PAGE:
It’s helpful in life to know where you stand. Whether it is at your job, in your personal relationships, or your standing in fantasy sports pools. If you’re an online retailer, knowing how to do an ecommerce site audit will really help you understand challenges and identify opportunities.
Ecommerce site audits can cover a variety of areas; from content and SEO, to site performance, and conversion leakage. The example discussed here is an audit we did for a long-time client in which we focussed on UI (user interface) and UX (user experience).
Note: UI is what you look at, the visual appearance of the pages, where UX comprises issues like usability, navigation flow, content delivery and buy paths.
Audit Before Switching Ecommerce Platforms
The reason for this audit was to ensure continuity as the retailer switched ecommerce platforms. A long-time Yahoo! Store, it wanted to ensure user interface continuity to reproduce on its new Magento site all the Yahoo! platform functionality that FastPivot had developed over the years.
You can think of the results of our audit (summarized below) as a pre-migration blueprint or site spec for the new site. It helped us and the client understand what in the current site should be replicated on the new site, or simply cast into the garbage bin of ecommerce history. For example, one of the technologies/products the client was using was the Baynote Cross Sell offering. While it appeared on almost all of the site pages, it wasn’t retained in the new design.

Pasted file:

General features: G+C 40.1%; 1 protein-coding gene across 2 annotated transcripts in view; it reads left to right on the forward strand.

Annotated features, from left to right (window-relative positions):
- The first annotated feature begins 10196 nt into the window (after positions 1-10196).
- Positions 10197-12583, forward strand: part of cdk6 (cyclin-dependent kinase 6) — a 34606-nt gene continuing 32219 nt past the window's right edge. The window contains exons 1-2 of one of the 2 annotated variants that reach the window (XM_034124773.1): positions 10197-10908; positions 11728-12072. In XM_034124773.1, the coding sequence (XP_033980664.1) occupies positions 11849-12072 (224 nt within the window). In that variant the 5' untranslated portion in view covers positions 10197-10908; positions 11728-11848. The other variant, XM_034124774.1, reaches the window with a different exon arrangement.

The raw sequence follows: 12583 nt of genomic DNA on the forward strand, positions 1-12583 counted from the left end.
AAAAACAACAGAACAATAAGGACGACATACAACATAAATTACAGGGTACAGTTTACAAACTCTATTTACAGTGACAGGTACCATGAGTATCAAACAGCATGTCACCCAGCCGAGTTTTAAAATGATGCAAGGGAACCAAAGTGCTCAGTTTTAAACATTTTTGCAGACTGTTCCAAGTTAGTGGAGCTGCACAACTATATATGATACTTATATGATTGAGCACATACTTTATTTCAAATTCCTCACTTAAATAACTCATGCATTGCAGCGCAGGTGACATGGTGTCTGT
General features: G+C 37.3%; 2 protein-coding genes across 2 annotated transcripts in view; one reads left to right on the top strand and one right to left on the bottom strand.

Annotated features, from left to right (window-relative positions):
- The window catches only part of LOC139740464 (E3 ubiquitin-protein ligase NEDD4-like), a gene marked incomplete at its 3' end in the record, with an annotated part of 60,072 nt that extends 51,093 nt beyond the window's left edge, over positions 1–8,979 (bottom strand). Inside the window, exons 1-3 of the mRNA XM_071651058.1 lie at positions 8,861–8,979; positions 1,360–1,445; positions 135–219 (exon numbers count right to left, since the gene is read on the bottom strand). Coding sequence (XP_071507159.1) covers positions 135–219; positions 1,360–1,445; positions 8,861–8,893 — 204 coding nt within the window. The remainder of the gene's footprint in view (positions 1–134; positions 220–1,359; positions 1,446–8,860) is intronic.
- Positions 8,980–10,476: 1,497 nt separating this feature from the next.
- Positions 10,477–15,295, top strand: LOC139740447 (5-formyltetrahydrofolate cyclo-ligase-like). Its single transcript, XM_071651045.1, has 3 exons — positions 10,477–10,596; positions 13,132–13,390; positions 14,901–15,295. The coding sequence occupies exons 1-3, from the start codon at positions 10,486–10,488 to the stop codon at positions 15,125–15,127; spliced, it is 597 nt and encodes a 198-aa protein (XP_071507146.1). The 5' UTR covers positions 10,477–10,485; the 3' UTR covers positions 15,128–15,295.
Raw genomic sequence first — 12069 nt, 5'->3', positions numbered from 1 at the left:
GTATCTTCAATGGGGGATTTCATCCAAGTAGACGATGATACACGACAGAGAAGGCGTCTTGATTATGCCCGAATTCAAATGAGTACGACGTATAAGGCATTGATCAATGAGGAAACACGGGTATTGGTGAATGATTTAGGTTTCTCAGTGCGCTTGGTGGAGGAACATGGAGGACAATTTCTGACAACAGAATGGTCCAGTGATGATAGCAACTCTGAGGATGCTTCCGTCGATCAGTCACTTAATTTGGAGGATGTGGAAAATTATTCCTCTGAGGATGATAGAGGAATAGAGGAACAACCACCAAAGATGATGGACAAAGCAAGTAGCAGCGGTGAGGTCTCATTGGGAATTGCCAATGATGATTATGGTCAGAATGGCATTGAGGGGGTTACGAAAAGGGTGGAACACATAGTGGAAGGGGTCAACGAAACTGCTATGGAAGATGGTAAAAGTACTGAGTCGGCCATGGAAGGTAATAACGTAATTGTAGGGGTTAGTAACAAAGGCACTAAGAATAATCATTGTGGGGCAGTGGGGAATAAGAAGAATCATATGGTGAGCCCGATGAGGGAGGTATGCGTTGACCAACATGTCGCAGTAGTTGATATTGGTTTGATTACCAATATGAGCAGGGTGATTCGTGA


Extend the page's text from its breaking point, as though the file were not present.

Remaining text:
Note: Site audits also have to consider the business operations of the retailer. In this case, our client was a Global 1000 company with multiple business units. As a result, site content was divided, products grouped and sales tracked by business unit.
If you want to know how to do an ecommerce site audit on a technical level, here is how we divided our analysis into categories. It made life easier for everyone; our FastPivot auditing team, our client contacts and the client’s technical staff with whom we closely collaborated while the new site took shape. The categories were:
- Global (site shell content/scripting)
- Content Details
- Top level Categories (super categories & aggregate pages)
- Section Level (non-super categories)
- Sub-Section Level (Family Pages ie: Pages with products as children)
- Item/Product Level
- Shopping Cart
- General notes/technologies used
- Main RTML Templates (for internal indexing)
- Note: There were 15 in total
- Note: Files that were stored in the Yahoo! library were primarily .js and .css
That’s it. In the next post, I’ll discuss the details of how to do an ecommerce site audit when you start digging deep into each category. One of the most interesting lists we compiled was all of technologies that had been integrated into this ecommerce site over the years. The breadth will surprise you.